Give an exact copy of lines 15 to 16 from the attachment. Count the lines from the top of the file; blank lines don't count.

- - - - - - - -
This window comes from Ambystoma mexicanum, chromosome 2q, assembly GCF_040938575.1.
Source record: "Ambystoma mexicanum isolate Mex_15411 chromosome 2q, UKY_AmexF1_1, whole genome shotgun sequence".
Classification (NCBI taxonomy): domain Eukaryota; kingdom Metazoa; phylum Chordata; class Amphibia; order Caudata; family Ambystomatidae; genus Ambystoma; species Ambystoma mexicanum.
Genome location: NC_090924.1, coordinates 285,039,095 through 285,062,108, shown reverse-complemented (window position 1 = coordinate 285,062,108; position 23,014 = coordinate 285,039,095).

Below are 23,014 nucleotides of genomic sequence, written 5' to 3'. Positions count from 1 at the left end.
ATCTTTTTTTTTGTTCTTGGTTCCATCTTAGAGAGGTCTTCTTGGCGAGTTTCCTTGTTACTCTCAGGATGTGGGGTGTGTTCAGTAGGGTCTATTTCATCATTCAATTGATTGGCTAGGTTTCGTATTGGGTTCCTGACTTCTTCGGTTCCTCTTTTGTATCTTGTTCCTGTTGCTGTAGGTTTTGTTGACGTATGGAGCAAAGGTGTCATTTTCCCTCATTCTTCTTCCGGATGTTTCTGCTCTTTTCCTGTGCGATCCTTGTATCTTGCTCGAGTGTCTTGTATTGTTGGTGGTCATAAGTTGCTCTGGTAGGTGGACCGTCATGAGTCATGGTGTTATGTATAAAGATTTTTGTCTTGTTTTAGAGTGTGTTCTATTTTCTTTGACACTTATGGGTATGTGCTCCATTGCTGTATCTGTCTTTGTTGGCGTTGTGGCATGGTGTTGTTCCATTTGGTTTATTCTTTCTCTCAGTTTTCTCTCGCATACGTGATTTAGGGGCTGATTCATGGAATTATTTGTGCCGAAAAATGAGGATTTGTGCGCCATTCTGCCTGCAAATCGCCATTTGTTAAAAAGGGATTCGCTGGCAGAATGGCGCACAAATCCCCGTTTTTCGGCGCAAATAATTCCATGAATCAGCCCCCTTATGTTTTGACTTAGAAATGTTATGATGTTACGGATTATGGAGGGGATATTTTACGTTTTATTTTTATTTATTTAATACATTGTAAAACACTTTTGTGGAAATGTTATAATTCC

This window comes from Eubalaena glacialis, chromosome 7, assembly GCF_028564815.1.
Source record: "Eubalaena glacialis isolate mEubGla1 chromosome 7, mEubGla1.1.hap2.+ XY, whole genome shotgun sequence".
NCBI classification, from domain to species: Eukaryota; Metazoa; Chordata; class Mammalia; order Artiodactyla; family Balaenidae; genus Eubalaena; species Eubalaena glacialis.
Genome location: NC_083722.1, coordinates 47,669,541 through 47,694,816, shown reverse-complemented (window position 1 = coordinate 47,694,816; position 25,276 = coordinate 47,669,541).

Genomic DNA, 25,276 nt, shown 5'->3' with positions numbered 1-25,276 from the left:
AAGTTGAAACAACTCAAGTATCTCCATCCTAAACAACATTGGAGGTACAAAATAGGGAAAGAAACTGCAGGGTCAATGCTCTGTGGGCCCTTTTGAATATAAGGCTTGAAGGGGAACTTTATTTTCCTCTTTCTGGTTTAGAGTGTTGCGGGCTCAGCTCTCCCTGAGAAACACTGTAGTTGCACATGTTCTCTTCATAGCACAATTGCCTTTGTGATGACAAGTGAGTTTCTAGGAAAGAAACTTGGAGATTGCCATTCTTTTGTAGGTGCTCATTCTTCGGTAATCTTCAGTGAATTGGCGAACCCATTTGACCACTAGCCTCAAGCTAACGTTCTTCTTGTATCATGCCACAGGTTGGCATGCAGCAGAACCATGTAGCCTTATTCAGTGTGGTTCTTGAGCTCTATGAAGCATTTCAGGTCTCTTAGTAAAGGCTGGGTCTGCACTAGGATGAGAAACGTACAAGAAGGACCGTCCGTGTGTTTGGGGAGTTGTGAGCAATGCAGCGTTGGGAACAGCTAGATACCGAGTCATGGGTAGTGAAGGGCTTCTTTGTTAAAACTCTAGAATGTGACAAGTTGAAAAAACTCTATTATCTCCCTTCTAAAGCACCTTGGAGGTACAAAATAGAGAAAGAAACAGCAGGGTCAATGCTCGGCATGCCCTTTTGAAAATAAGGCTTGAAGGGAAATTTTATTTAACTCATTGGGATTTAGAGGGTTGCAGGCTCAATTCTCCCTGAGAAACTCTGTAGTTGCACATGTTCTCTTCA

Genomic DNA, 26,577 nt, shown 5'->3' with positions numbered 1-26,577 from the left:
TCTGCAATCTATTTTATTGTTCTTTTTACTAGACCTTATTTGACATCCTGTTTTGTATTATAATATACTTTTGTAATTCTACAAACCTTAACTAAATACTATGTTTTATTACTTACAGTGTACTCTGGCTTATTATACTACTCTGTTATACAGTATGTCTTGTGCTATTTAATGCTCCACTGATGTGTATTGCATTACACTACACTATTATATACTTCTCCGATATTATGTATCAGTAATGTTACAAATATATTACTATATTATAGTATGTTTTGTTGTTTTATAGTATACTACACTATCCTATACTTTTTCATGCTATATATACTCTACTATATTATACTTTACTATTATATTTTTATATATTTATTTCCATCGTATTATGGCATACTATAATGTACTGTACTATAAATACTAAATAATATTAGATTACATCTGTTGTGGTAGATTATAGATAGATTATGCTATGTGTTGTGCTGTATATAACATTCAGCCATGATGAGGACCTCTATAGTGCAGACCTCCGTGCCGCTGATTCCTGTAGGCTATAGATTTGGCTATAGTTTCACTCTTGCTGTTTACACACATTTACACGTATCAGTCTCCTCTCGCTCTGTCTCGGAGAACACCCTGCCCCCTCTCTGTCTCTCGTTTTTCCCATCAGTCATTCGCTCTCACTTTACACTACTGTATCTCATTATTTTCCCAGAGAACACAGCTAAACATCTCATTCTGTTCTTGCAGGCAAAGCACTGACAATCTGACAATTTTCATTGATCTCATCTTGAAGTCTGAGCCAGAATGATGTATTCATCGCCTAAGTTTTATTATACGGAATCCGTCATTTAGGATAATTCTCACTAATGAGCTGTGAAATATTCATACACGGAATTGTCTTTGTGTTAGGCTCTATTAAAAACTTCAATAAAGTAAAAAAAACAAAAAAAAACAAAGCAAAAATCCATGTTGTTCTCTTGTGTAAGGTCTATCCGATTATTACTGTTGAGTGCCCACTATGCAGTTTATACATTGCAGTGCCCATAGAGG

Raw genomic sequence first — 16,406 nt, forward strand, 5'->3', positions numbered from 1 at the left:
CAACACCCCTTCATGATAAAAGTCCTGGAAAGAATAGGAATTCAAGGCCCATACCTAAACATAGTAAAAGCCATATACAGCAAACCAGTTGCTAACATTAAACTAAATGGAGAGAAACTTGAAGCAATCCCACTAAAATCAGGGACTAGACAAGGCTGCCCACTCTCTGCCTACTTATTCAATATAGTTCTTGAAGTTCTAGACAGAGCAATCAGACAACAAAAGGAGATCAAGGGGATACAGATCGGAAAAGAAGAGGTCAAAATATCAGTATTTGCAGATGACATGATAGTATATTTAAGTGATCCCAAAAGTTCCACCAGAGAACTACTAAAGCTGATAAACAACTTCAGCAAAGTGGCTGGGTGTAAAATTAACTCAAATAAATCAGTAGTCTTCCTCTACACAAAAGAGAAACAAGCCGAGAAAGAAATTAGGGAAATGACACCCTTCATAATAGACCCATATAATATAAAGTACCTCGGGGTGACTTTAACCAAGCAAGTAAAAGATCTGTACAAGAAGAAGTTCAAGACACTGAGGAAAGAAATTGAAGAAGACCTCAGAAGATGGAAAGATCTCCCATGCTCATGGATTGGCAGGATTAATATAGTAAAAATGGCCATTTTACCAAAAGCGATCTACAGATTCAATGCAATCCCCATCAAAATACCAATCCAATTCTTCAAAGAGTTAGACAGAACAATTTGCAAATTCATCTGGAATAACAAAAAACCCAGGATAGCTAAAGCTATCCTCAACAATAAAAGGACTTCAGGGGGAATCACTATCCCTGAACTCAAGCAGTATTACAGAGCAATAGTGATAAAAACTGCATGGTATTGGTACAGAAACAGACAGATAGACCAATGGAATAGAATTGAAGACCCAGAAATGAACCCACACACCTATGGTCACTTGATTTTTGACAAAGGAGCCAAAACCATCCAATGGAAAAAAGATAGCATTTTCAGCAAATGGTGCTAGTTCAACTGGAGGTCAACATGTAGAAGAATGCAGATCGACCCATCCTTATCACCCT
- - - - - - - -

Raw genomic sequence first — 16,406 nt, forward strand, 5'->3', positions numbered from 1 at the left:
CAACACCCCTTCATGATAAAAGTCCTGGAAAGAATAGGAATTCAAGGCCCATACCTAAACATAGTAAAAGCCATATACAGCAAACCAGTTGCTAACATTAAACTAAATGGAGAGAAACTTGAAGCAATCCCACTAAAATCAGGGACTAGACAAGGCTGCCCACTCTCTGCCTACTTATTCAATATAGTTCTTGAAGTTCTAGACAGAGCAATCAGACAACAAAAGGAGATCAAGGGGATACAGATCGGAAAAGAAGAGGTCAAAATATCAGTATTTGCAGATGACATGATAGTATATTTAAGTGATCCCAAAAGTTCCACCAGAGAACTACTAAAGCTGATAAACAACTTCAGCAAAGTGGCTGGGTGTAAAATTAACTCAAATAAATCAGTAGTCTTCCTCTACACAAAAGAGAAACAAGCCGAGAAAGAAATTAGGGAAATGACACCCTTCATAATAGACCCATATAATATAAAGTACCTCGGGGTGACTTTAACCAAGCAAGTAAAAGATCTGTACAAGAAGAAGTTCAAGACACTGAGGAAAGAAATTGAAGAAGACCTCAGAAGATGGAAAGATCTCCCATGCTCATGGATTGGCAGGATTAATATAGTAAAAATGGCCATTTTACCAAAAGCGATCTACAGATTCAATGCAATCCCCATCAAAATACCAATCCAATTCTTCAAAGAGTTAGACAGAACAATTTGCAAATTCATCTGGAATAACAAAAAACCCAGGATAGCTAAAGCTATCCTCAACAATAAAAGGACTTCAGGGGGAATCACTATCCCTGAACTCAAGCAGTATTACAGAGCAATAGTGATAAAAACTGCATGGTATTGGTACAGAAACAGACAGATAGACCAATGGAATAGAATTGAAGACCCAGAAATGAACCCACACACCTATGGTCACTTGATTTTTGACAAAGGAGCCAAAACCATCCAATGGAAAAAAGATAGCATTTTCAGCAAATGGTGCTAGTTCAACTGGAGGTCAACATGTAGAAGAATGCAGATCGACCCATCCTTATCACCCT